Europe has made an impressive step forward in energy efficiency over the past years, mainly thanks to policy and regulation. The implementation of #Ecodesign and Energy Labelling Directives is estimated to save 175 Mtoe primary energy per year by 2020, which corresponds to 19% savings with respect to business-as-usual energy use for those products. Thanks to this, for example on motor efficiency, the EU is now a global front-runner, whereas ten years ago it was still lagging behind the US. But at the same time, the aim should be to realize all energy efficiency measures that are cost-effective from a lifecycle point of view. To achieve this goal, a lot of work still remains to be done.
In OECD countries, electricity network losses amount to 7% of electricity produced. While these losses appear modest, at least half of them are avoidable in the long run. Addressing them is important since they are the highest when we can least afford them – at the time of peak load.
Since this tweet, the European Commission has regulated energy efficiency of distribution transformers under the Ecodesign Directive and requested plans for improvement of energy efficiency in energy networks through EED Art.15. Moreover, network regulators are gradually looking more into network losses and incentives for innovation, which includes highly efficient equipment.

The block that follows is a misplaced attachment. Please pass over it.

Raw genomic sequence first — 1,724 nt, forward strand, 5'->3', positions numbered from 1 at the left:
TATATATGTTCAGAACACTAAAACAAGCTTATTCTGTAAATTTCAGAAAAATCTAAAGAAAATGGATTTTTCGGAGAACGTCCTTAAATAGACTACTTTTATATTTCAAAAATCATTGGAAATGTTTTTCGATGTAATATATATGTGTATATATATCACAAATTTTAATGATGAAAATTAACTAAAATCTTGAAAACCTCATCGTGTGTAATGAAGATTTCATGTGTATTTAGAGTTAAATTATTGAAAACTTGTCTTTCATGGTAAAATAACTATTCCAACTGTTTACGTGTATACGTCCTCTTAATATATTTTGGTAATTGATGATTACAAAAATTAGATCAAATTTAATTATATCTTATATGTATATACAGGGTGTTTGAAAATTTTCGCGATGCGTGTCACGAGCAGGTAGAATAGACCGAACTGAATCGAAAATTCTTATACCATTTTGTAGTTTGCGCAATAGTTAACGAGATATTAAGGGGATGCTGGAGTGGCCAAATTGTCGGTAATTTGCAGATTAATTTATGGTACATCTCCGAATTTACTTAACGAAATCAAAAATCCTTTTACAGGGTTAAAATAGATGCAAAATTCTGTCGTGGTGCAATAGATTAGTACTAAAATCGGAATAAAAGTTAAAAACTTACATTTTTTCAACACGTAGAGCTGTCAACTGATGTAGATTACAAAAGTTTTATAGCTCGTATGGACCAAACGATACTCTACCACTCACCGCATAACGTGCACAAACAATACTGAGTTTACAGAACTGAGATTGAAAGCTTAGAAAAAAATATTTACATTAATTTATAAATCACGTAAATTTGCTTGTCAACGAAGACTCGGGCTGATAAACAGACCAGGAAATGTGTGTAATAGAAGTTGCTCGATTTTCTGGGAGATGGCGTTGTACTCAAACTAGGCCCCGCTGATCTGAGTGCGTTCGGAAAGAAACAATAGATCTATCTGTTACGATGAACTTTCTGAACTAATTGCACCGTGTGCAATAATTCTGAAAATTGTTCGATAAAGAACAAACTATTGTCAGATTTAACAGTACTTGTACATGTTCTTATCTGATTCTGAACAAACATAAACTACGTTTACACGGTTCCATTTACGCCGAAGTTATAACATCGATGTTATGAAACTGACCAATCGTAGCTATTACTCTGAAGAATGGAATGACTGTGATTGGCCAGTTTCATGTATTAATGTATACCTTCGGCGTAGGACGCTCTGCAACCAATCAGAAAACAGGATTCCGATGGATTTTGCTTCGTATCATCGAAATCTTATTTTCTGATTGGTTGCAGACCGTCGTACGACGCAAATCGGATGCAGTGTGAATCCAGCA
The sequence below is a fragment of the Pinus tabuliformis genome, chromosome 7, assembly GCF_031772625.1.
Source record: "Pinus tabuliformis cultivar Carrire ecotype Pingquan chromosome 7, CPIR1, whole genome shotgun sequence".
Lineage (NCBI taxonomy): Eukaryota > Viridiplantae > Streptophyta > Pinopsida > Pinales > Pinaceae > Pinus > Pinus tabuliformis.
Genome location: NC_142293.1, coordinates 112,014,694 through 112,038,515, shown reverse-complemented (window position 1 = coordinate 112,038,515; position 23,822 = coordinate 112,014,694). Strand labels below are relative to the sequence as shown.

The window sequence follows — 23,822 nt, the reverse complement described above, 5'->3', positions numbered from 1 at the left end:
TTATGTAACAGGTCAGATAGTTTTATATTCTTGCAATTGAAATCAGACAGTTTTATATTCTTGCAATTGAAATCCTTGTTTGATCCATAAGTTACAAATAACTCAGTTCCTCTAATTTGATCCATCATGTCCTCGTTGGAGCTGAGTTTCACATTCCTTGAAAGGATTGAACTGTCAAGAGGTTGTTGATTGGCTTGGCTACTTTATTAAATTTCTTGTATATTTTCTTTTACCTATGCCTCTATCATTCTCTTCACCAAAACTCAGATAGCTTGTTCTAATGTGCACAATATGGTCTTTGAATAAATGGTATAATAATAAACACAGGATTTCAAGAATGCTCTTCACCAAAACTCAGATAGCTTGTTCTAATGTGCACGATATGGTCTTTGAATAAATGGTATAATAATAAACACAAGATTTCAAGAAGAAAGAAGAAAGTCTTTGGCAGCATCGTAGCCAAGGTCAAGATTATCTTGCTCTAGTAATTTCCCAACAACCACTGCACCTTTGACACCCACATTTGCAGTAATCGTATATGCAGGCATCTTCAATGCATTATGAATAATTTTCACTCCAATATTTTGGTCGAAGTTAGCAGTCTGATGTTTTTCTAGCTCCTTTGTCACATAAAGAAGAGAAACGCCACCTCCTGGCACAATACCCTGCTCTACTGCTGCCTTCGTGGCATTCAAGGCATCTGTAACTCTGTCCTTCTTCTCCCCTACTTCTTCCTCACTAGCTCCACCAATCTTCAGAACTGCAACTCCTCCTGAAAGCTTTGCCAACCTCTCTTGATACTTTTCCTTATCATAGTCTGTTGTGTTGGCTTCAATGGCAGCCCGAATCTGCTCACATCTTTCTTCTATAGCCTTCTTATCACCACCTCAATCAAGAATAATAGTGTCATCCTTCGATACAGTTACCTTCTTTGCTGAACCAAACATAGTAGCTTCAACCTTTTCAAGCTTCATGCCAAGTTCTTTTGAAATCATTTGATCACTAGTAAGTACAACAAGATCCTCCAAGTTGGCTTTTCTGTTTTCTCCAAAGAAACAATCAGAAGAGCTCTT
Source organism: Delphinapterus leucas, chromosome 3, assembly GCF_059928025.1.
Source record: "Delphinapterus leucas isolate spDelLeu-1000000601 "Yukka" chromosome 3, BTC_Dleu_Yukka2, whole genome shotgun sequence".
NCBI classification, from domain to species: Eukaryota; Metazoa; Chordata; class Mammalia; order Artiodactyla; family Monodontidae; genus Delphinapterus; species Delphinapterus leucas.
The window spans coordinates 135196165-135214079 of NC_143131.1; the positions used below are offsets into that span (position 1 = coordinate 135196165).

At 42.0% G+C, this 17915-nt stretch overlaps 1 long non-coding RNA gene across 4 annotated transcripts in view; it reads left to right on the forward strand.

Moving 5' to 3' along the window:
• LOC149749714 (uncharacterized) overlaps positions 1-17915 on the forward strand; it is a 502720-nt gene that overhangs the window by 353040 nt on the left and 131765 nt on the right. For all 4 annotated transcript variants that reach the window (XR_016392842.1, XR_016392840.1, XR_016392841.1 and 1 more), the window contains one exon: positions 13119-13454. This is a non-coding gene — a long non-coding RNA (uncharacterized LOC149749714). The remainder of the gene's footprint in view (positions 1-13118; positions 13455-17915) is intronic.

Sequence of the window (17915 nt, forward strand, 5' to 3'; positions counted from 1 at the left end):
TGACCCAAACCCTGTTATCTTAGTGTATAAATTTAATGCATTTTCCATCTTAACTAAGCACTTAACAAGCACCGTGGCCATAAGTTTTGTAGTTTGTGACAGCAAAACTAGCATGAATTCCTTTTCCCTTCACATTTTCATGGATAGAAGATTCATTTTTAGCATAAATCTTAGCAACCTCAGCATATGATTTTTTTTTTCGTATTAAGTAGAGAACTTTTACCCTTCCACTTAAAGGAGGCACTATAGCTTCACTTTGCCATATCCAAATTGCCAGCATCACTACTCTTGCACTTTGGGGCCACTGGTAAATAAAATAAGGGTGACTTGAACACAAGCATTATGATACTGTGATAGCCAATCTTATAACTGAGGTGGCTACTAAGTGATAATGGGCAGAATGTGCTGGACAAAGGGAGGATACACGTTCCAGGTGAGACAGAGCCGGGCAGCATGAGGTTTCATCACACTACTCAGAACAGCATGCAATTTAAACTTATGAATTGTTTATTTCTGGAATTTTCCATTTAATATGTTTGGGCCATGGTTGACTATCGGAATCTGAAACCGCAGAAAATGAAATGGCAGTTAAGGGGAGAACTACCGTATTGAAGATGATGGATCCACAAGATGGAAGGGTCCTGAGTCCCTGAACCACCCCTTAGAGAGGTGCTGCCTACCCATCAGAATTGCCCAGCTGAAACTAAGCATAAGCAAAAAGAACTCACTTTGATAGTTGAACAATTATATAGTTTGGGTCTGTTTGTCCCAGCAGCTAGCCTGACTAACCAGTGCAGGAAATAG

This tweet was written during the regulatory process for the Energy Efficiency Directive. During the update of the same directive in 2018, it is worth repeating this message. It takes time for reality to follow regulation (or regulation to follow reality 😁?). The stock of efficient motors surpassed the share of 50% only 8 years after the efficiency regulation came into force. In the transition towards a decarbonized economy, the last steps are expected to be the hardest. Eventually we will be happy that stringent energy efficiency measures were taken, to avoid that state-of-the-art renewable energy needs to be wasted by energy-guzzling devices from another era.